Friday, 24 December 2010

The Prendergast - Fitzhenry letters (3)

The third of these letters is probably the most interesting as far as establishing family relationships goes. This is the letter from Kate Prendergast's husband Edward to her cousin Edward Fitzhenry in South Africa. Again this is a long letter, written in December 1893.

Edward Prendergast (E.P.)started his letter with fulsome apologies for not having replied to Edward Fitzhenry's
(E.F.H.) letter sent in July until now - however he does blame Kate for losing it in the meantime!

EFH was not married at this time, and EP is urging him to do so and stay in farming in South Africa, rather than selling up and coming home to Ireland to farm there. Livestock prices in Ireland were very low and the summer had been bad for crops.

EFH's father (Michael Fitzhenry 1811-1904) had
"come into a good windfall by E Ryan's death, some £300. The other claimants were a shade outside of next of kin or it would not be worth much but they got nothing, your father all."
There was a collection of Ryans on one of the Fitzhenry gravestones at St Mullins. The E Ryan mentioned was probably "Edward Ryan died 1891 aged 92 years". As yet I don't know what relation Michael Fitzhenry and Edward Ryan were to each other.

Kate's brother Patrick O'Gorman, was working as a surgeon in England "at the largest gasworks in the world."
EP continues:
Your people are going on first class. I tell Wat it is with mud he makes Monomolin road and that if the springs of my car get smashed as I go that way to Ballybawn I would pull him up for it.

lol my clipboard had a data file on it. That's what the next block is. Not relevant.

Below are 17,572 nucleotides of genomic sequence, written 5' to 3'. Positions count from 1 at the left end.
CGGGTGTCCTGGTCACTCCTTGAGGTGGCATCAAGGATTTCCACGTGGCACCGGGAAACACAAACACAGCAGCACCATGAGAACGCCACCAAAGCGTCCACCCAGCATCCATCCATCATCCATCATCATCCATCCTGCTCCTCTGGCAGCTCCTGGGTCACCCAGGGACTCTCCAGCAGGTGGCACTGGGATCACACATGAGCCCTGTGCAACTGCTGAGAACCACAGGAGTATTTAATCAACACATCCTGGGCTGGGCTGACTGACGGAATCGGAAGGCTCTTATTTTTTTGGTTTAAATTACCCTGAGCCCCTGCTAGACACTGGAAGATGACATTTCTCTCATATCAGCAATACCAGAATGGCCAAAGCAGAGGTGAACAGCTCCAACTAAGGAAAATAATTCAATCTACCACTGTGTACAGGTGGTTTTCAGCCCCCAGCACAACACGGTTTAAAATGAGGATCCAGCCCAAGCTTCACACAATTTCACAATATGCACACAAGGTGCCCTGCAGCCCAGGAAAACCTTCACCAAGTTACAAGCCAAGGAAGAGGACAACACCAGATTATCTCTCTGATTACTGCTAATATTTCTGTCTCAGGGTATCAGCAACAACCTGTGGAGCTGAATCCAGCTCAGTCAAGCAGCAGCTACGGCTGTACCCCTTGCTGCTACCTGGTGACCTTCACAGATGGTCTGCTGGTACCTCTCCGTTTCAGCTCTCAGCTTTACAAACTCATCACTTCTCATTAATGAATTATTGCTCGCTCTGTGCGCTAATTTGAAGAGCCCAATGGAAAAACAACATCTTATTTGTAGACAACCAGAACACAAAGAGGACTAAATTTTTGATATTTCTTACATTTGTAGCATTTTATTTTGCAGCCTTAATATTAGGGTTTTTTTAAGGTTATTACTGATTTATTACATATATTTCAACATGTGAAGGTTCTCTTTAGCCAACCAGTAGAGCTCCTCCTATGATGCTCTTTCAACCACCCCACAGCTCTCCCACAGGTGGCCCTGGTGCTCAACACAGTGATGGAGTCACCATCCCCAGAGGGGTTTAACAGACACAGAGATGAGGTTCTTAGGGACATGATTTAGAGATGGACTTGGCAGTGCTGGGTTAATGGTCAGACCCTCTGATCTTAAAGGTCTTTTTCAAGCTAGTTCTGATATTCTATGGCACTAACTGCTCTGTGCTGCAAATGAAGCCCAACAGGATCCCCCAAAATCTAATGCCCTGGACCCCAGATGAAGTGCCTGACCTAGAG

Old Ned Ryan used to say “Pat and Martin are decent honest fellows but mind yourself of Wat. Wat is an arrant rogue”
This refers to the three Fitzhenry brothers still remaining on the home farm at Monamolin - Patrick, Martin and Walter. All three are commemorated on the newer gravestone at St Mullins along with their sister Margaret. All four of them were still unmarried in the 1911 census when they were still all living and farming together. As a prophecy, Edward Prendergast writes:
I wonder some of your brothers about get married or at least get your sister married. I suppose as Mick McQuaid says “they are not a marrying family”.
Eventually it would only be the recipient of this letter, Edward Fitzhenry, who would be married out of the six siblings.

In the next post, I'll continue with what happened to Edward Fitzhenry in South Africa.

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